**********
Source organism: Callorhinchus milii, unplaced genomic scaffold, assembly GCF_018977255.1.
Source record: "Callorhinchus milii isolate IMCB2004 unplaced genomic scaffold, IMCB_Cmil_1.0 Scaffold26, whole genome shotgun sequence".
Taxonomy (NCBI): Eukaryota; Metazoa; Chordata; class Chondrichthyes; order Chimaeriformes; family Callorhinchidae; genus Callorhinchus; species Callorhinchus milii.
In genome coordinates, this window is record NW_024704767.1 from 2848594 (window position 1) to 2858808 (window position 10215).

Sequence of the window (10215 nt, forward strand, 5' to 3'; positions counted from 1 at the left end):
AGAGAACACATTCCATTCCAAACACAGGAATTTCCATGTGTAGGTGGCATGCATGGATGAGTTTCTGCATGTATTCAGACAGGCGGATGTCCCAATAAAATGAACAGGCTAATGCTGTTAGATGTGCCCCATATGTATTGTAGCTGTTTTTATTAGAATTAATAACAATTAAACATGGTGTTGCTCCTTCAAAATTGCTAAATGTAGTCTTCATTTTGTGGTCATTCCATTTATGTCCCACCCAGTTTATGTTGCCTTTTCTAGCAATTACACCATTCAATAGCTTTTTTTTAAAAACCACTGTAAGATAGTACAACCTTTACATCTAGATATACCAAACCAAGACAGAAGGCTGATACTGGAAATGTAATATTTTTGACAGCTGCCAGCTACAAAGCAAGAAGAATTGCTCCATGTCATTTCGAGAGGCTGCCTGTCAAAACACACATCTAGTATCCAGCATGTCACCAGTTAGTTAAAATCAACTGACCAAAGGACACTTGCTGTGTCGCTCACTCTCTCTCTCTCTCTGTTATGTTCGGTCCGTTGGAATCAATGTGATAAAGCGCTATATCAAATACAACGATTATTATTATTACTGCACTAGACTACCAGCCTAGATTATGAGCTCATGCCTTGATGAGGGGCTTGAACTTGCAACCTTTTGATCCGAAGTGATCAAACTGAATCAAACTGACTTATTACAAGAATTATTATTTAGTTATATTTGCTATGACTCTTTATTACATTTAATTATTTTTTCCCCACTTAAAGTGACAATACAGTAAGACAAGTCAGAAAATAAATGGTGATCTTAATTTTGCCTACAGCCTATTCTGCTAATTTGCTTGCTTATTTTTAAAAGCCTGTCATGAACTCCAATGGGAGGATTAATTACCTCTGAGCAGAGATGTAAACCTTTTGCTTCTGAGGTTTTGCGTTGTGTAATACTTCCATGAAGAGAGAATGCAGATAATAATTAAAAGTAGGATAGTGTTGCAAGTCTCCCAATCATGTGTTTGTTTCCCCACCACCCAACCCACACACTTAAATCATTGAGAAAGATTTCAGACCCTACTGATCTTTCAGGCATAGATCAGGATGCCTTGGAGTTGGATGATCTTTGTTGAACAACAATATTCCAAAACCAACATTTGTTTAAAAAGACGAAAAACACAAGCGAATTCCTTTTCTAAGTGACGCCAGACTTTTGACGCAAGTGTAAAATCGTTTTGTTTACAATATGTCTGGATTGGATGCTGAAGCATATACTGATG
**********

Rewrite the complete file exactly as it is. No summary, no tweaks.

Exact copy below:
Source organism: Callorhinchus milii, unplaced genomic scaffold, assembly GCF_018977255.1.
Source record: "Callorhinchus milii isolate IMCB2004 unplaced genomic scaffold, IMCB_Cmil_1.0 Scaffold26, whole genome shotgun sequence".
Taxonomy (NCBI): Eukaryota; Metazoa; Chordata; class Chondrichthyes; order Chimaeriformes; family Callorhinchidae; genus Callorhinchus; species Callorhinchus milii.
In genome coordinates, this window is record NW_024704767.1 from 2848594 (window position 1) to 2858808 (window position 10215).

Sequence of the window (10215 nt, forward strand, 5' to 3'; positions counted from 1 at the left end):
AGAGAACACATTCCATTCCAAACACAGGAATTTCCATGTGTAGGTGGCATGCATGGATGAGTTTCTGCATGTATTCAGACAGGCGGATGTCCCAATAAAATGAACAGGCTAATGCTGTTAGATGTGCCCCATATGTATTGTAGCTGTTTTTATTAGAATTAATAACAATTAAACATGGTGTTGCTCCTTCAAAATTGCTAAATGTAGTCTTCATTTTGTGGTCATTCCATTTATGTCCCACCCAGTTTATGTTGCCTTTTCTAGCAATTACACCATTCAATAGCTTTTTTTTAAAAACCACTGTAAGATAGTACAACCTTTACATCTAGATATACCAAACCAAGACAGAAGGCTGATACTGGAAATGTAATATTTTTGACAGCTGCCAGCTACAAAGCAAGAAGAATTGCTCCATGTCATTTCGAGAGGCTGCCTGTCAAAACACACATCTAGTATCCAGCATGTCACCAGTTAGTTAAAATCAACTGACCAAAGGACACTTGCTGTGTCGCTCACTCTCTCTCTCTCTCTGTTATGTTCGGTCCGTTGGAATCAATGTGATAAAGCGCTATATCAAATACAACGATTATTATTATTACTGCACTAGACTACCAGCCTAGATTATGAGCTCATGCCTTGATGAGGGGCTTGAACTTGCAACCTTTTGATCCGAAGTGATCAAACTGAATCAAACTGACTTATTACAAGAATTATTATTTAGTTATATTTGCTATGACTCTTTATTACATTTAATTATTTTTTCCCCACTTAAAGTGACAATACAGTAAGACAAGTCAGAAAATAAATGGTGATCTTAATTTTGCCTACAGCCTATTCTGCTAATTTGCTTGCTTATTTTTAAAAGCCTGTCATGAACTCCAATGGGAGGATTAATTACCTCTGAGCAGAGATGTAAACCTTTTGCTTCTGAGGTTTTGCGTTGTGTAATACTTCCATGAAGAGAGAATGCAGATAATAATTAAAAGTAGGATAGTGTTGCAAGTCTCCCAATCATGTGTTTGTTTCCCCACCACCCAACCCACACACTTAAATCATTGAGAAAGATTTCAGACCCTACTGATCTTTCAGGCATAGATCAGGATGCCTTGGAGTTGGATGATCTTTGTTGAACAACAATATTCCAAAACCAACATTTGTTTAAAAAGACGAAAAACACAAGCGAATTCCTTTTCTAAGTGACGCCAGACTTTTGACGCAAGTGTAAAATCGTTTTGTTTACAATATGTCTGGATTGGATGCTGAAGCATATACTGATG